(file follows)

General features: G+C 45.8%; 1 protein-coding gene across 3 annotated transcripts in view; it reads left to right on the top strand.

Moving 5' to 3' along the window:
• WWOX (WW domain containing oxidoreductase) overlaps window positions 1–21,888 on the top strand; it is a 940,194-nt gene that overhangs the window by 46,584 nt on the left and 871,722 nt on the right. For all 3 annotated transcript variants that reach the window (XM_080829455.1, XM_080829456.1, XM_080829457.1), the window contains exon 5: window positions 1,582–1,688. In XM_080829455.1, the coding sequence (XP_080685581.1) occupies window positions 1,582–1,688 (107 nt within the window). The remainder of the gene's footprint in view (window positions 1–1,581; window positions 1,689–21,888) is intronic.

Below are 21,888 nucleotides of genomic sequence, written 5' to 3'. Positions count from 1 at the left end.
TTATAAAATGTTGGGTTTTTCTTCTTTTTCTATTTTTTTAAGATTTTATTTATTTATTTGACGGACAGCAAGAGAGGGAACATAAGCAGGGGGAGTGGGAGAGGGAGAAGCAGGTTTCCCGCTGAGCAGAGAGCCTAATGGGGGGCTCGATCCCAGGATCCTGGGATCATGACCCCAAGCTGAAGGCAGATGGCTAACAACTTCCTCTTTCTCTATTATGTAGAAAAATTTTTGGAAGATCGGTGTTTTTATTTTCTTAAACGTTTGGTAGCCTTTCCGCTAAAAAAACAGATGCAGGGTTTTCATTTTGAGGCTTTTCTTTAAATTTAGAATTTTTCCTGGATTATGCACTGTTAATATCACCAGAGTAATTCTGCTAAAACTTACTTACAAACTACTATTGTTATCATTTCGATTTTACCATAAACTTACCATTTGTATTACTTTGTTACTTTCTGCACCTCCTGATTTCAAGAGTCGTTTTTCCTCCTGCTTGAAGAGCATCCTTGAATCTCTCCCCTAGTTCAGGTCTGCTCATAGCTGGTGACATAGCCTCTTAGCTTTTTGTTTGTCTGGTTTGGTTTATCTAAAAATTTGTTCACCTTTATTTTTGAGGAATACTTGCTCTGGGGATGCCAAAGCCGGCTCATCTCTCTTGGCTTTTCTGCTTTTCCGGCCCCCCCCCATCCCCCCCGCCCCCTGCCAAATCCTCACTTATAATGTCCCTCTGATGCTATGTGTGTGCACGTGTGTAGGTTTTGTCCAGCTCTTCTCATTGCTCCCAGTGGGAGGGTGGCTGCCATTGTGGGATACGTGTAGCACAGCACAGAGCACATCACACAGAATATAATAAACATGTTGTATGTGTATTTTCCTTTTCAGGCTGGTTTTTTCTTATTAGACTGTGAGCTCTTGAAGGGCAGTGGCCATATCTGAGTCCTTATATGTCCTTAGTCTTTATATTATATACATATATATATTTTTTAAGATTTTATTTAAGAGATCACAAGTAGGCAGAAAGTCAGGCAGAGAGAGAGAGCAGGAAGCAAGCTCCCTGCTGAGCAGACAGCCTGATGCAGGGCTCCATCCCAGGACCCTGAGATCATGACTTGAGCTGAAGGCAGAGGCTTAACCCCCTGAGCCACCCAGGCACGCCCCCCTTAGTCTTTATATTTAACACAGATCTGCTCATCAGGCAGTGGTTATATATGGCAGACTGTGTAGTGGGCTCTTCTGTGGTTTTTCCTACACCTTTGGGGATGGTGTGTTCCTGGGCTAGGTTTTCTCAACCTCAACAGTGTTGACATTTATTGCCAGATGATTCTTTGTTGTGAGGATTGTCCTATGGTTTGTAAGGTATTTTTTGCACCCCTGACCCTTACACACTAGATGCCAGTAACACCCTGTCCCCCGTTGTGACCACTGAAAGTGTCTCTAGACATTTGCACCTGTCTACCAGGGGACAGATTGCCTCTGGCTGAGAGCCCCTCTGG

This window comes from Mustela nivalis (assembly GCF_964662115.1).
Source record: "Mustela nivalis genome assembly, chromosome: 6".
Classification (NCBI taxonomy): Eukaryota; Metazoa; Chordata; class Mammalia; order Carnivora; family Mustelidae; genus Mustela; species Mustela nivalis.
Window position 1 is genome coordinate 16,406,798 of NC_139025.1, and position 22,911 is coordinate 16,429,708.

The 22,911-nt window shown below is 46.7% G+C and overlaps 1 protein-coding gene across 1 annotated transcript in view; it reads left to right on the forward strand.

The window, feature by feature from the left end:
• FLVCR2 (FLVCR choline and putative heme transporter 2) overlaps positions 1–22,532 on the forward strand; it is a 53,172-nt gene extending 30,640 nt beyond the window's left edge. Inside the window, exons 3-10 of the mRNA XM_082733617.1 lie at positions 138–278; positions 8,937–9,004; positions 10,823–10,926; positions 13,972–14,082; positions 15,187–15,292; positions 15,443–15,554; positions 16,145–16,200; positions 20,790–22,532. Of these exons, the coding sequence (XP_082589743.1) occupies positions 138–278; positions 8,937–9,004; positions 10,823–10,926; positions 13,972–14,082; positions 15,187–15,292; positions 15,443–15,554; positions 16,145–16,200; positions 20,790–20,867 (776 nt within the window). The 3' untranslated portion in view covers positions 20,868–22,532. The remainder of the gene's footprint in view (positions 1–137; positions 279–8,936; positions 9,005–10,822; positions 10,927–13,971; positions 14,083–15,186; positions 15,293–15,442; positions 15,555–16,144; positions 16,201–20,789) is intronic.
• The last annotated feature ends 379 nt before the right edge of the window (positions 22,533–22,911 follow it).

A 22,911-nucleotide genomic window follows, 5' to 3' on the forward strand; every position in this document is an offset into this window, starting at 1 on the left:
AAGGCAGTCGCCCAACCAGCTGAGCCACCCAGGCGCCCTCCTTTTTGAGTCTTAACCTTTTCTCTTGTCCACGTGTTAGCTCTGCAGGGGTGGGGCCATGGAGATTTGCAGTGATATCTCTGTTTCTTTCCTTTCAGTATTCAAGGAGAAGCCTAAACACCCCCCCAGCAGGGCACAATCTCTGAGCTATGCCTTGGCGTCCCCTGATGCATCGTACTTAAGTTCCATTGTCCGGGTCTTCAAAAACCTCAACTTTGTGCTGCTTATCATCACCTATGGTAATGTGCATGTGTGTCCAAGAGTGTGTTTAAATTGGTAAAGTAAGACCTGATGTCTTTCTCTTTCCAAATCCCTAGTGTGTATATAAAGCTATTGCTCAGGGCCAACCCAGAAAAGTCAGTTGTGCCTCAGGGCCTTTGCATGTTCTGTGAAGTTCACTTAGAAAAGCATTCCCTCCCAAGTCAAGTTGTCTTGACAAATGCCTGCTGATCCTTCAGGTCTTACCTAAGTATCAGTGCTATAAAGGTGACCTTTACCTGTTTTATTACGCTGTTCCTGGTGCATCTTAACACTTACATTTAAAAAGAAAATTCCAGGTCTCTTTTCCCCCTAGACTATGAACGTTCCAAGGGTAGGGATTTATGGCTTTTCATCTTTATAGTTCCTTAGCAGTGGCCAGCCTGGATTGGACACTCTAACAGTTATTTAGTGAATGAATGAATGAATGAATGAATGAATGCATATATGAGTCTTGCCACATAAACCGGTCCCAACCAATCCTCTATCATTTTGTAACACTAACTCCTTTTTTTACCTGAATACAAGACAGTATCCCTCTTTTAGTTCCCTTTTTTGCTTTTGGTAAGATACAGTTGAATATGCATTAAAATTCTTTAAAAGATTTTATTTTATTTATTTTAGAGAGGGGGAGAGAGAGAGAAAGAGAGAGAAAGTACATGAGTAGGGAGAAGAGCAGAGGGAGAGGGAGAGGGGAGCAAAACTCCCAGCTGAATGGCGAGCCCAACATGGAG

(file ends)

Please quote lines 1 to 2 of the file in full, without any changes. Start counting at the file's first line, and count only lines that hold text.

General features: G+C 45.8%; 1 protein-coding gene across 3 annotated transcripts in view; it reads left to right on the top strand.

Moving 5' to 3' along the window: